The TNS BMRB survey showed the No campaign leading by 14%, a figure that is down from 19% in September. Conducted between December 3 and December 10, the latest poll confirmed a gradual shift in support towards the pro-independence efforts led by First Minister Alex Salmond over the past three months.
Yes Scotland said they were "on the right trajectory" following the findings while the pro-UK Better Together insisted they had retained a "strong lead".
The TNS BRMB poll of 1000 people aged over 16 showed support for independence now stands at 27%, up from 26% in November and 25% in September.
By contrast, support for Scotland staying in the UK has slipped from 44% in September to 42% in November and 41% now.
The number of don't-knows rose by a single percentage point to 33% compared with last month.
Among those certain to vote, the No campaign's lead was 15 percentage points - 45% to 30% - according the latest poll.
The lead among definite voters has fallen from 22 points in September when 50% of those certain to vote backed staying in the UK, compared with 28% supporting independence.
The poll came as Fitch, which monitors and regularly reports its view on the creditworthiness of nations, last night entered the fray, warning: "The monetary arrangement following Scottish independence could become a source of uncertainty even if Scotland remained in the sterling currency zone.
"As the intensification of the eurozone crisis showed in 2012, a monetary union without fiscal and banking union is unstable and the prospect of an exit could lead to high volatility and market turbulence, potentially detrimental to all members."
The Treasury seized on the remarks, with a spokesman saying: "The UK Government has repeatedly said a currency union is highly unlikely to be agreed as it is highly unlikely to be in the interests of either Scotland or the UK. Fitch make this same point; yet another example of why the Scottish Government needs a plan B."
Alistair Darling, leader of the pro-UK Better Together campaign, described the Fitch report as "another blow to Salmond's credibility on the central issue of what currency Scotland would use after leaving the UK".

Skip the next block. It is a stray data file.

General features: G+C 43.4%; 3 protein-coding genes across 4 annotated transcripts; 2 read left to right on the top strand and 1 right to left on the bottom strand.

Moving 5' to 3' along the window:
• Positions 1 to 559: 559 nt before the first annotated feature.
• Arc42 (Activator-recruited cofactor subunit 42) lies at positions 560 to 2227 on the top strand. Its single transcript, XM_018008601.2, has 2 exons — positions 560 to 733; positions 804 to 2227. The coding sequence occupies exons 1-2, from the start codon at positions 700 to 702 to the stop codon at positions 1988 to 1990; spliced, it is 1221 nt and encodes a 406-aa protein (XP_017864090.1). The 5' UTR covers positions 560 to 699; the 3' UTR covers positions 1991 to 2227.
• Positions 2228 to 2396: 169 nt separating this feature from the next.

The former Labour Chancellor added: "It is increasingly obvious that the idea of a currency union is dead in the water. To be successful, a currency union requires fiscal and political union; the very thing the SNP are campaigning to dismantle in the United Kingdom."
He added: "This will only increase the pressure on Alex Salmond to tell us what currency we would use if the rest of the UK refuse a currency union. What is the plan B?"
But a Scottish Government source played down the warning, saying: "Comparisons with the eurozone are wrong because the Scottish and rest of the UK economies are well-matched with almost identical levels of productivity, unlike the disparate economies of the euro area."
He pointed out a shared currency within a common sterling area had been backed by the expert work of the Fiscal Commission, by many leading business figures, and by Deutsche Bank and Citigroup.
"Sharing the pound will also be in the overwhelming interests of the rest of the UK and has been described by No campaign leader Alistair Darling as 'logical' and 'desirable'," he added.
Commenting on the poll, Tom Costley of TNS in Scotland said: "The narrowing of the gap represents a drift in both the Yes and the No votes rather than any strong movement on either side.
"It underlines the importance for both Yes and No campaigners of engaging with the one third of the electorate who remain undecided."
A Yes Scotland spokesman described the poll as encouraging, saying: "This data confirms our own research which clearly shows that the more people learn about the benefits of independence, the more likely they are to vote Yes."
Better Together campaign director Blair McDougall stressed how the SNP Government had spent hundreds of thousands of pounds of taxpayers' money promoting its White Paper but four subsequent polls had shown it had made "little impact".
Scottish Secretary Alistair Carmichael said: "We are winning the arguments because the way in which we have approached it has been more substantial and much more restrained."